This is my first post for the 27 Times Cinema blog so I’ll quickly take this opportunity to say how privileged me and my 26 fellow jurors are to be here. Although not even halfway through our stay here, I’ve rarely had a more intensely educational end stimulating experience. So thank you to all who have worked so hard to make this programme happen.
So far, I’ve seen plenty of films, and given the wide variation in the tastes of my fellow jurors, the relentless schedule has been coupled with lively debates that have accompanied the short walks from venue to venue.
Yesterday I spoke as a representative of the 27 on the panel in a Venice Days panel discussion on the subject of “The Soul of Cinema: Memory and Roots’’. I took the opportunity to open discussion towards my colleagues more often than in the previous discussions so that we could incorporate our youthful perspective on the Venice days programme into the debate. I was very pleased that Pappi Corsicato raised the importance to writing of a total investigation of the auteur’s own memory to develop their voice, and illustrated using the example of Proust’s A La Recherche De Temps Perdu – the madeleine that can spark the memory and open the doors to creativity. I enjoyed how highlighting such an awareness of memory and roots in this way reminded Marion Hansel that many different artforms contribute to the identity of the film-maker.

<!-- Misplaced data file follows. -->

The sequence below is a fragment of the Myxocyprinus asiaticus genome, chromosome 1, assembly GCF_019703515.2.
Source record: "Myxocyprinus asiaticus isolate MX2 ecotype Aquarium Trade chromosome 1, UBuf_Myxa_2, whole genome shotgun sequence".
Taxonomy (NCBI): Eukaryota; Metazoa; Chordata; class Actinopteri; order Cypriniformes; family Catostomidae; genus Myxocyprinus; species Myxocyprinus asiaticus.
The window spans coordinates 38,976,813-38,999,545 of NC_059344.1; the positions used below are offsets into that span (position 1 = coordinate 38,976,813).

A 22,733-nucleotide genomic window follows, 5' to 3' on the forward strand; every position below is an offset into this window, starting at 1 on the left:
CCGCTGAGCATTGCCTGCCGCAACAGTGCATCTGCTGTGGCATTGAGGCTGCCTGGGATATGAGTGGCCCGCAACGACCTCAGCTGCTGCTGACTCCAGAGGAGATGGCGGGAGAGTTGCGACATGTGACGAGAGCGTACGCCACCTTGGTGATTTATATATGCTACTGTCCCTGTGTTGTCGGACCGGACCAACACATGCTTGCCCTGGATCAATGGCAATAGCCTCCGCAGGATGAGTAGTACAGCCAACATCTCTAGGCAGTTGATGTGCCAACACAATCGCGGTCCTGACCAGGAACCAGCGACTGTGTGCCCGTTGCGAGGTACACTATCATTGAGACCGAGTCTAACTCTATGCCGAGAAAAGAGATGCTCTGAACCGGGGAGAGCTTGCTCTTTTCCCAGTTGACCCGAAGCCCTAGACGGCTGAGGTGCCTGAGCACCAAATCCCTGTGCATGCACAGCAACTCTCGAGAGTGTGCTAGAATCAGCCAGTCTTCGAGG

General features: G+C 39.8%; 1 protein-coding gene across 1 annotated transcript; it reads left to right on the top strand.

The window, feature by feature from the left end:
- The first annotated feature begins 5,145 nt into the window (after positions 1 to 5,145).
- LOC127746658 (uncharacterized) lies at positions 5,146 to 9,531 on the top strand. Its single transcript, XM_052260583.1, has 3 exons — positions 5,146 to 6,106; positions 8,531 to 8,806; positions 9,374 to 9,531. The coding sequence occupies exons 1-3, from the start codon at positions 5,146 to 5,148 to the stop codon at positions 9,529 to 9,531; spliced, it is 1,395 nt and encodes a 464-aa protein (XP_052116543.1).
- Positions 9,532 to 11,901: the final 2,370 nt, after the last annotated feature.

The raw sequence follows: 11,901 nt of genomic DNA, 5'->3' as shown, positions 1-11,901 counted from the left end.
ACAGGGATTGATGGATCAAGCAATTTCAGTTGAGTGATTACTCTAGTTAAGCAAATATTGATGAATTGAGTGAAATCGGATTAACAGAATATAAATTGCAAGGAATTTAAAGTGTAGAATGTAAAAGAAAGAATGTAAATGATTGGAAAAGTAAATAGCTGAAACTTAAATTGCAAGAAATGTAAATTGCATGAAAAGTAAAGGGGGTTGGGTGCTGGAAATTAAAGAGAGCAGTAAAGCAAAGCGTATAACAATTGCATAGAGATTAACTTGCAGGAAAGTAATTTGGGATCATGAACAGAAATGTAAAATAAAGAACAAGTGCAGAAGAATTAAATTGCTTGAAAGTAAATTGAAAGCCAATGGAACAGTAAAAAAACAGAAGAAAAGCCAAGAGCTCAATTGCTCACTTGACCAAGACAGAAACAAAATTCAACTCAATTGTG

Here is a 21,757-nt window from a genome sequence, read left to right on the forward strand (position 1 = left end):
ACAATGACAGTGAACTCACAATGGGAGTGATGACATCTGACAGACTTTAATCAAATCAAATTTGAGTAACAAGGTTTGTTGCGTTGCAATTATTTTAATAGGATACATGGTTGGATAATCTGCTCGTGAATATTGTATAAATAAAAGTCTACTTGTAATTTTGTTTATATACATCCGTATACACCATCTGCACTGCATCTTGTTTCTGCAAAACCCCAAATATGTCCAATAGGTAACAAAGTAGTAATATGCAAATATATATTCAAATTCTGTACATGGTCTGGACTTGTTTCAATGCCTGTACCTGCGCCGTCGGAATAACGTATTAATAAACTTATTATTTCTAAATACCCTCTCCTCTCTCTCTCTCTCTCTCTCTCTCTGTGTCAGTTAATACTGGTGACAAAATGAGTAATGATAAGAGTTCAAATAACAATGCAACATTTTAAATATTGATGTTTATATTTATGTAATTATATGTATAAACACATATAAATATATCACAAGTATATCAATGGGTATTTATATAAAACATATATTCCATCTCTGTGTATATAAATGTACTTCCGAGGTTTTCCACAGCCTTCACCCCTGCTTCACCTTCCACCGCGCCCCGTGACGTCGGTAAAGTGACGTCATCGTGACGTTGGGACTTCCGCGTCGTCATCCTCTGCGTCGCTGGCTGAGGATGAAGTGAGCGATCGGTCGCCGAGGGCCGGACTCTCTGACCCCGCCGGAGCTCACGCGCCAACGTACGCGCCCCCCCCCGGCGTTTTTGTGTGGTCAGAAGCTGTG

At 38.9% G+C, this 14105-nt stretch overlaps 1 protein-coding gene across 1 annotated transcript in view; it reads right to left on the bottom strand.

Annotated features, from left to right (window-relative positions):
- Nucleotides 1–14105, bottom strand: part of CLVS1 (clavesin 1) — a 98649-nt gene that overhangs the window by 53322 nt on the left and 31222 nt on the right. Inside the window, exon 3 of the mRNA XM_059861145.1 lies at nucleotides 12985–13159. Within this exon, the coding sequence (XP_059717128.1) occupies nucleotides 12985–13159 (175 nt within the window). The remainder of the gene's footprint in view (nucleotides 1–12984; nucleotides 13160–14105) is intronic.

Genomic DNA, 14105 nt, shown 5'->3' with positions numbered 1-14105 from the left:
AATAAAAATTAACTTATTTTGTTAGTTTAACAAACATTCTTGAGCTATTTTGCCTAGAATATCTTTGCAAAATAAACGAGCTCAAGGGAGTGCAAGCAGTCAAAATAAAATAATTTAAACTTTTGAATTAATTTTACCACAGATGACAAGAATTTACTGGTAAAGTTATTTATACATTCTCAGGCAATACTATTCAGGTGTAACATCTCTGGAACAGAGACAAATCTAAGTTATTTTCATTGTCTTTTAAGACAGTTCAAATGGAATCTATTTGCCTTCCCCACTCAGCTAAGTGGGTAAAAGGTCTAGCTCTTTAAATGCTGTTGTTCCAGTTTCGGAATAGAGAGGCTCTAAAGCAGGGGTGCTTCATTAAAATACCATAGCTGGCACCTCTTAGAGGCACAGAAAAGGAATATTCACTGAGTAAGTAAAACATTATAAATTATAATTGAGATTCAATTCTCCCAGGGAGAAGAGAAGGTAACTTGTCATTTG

Today’s discussion on the state of American independent film was a little more focused on the economics of the industry from an international perspective. I have always tried to remain aware of the tension between those who believe that cinema is an artform that must also be a business, and those who believe that is a business that must also be artistically worthy. It was lively and reminded me of one of the unique idiosyncrasies that I love about cinema.
05 September, 2010
Posted by Nicholas Shaw at 16:46